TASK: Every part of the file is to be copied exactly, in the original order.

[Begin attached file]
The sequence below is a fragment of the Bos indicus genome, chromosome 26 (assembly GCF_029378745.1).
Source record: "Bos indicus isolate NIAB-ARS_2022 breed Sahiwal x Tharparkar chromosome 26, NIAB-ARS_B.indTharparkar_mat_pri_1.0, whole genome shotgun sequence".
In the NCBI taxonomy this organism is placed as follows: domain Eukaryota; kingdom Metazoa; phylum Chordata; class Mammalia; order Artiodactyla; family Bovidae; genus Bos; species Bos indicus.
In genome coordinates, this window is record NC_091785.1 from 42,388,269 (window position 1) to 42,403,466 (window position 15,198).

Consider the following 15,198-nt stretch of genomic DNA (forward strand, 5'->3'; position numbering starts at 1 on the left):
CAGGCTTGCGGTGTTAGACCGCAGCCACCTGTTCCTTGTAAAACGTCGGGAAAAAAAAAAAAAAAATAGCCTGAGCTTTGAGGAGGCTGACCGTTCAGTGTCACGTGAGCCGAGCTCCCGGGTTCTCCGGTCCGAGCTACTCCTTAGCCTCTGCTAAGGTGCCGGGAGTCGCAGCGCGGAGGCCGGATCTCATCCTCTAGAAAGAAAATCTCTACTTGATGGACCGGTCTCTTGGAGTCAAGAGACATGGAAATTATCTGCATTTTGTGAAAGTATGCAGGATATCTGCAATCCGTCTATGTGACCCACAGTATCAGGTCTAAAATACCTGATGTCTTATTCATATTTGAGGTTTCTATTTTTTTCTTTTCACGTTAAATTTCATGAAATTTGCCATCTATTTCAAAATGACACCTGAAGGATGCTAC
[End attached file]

The sequence below is a fragment of the Bos indicus genome, chromosome 26 (assembly GCF_029378745.1).
Source record: "Bos indicus isolate NIAB-ARS_2022 breed Sahiwal x Tharparkar chromosome 26, NIAB-ARS_B.indTharparkar_mat_pri_1.0, whole genome shotgun sequence".
In the NCBI taxonomy this organism is placed as follows: domain Eukaryota; kingdom Metazoa; phylum Chordata; class Mammalia; order Artiodactyla; family Bovidae; genus Bos; species Bos indicus.
In genome coordinates, this window is record NC_091785.1 from 42,388,269 (window position 1) to 42,403,466 (window position 15,198).

Consider the following 15,198-nt stretch of genomic DNA (forward strand, 5'->3'; position numbering starts at 1 on the left):
CAGGCTTGCGGTGTTAGACCGCAGCCACCTGTTCCTTGTAAAACGTCGGGAAAAAAAAAAAAAAAATAGCCTGAGCTTTGAGGAGGCTGACCGTTCAGTGTCACGTGAGCCGAGCTCCCGGGTTCTCCGGTCCGAGCTACTCCTTAGCCTCTGCTAAGGTGCCGGGAGTCGCAGCGCGGAGGCCGGATCTCATCCTCTAGAAAGAAAATCTCTACTTGATGGACCGGTCTCTTGGAGTCAAGAGACATGGAAATTATCTGCATTTTGTGAAAGTATGCAGGATATCTGCAATCCGTCTATGTGACCCACAGTATCAGGTCTAAAATACCTGATGTCTTATTCATATTTGAGGTTTCTATTTTTTTCTTTTCACGTTAAATTTCATGAAATTTGCCATCTATTTCAAAATGACACCTGAAGGATGCTAC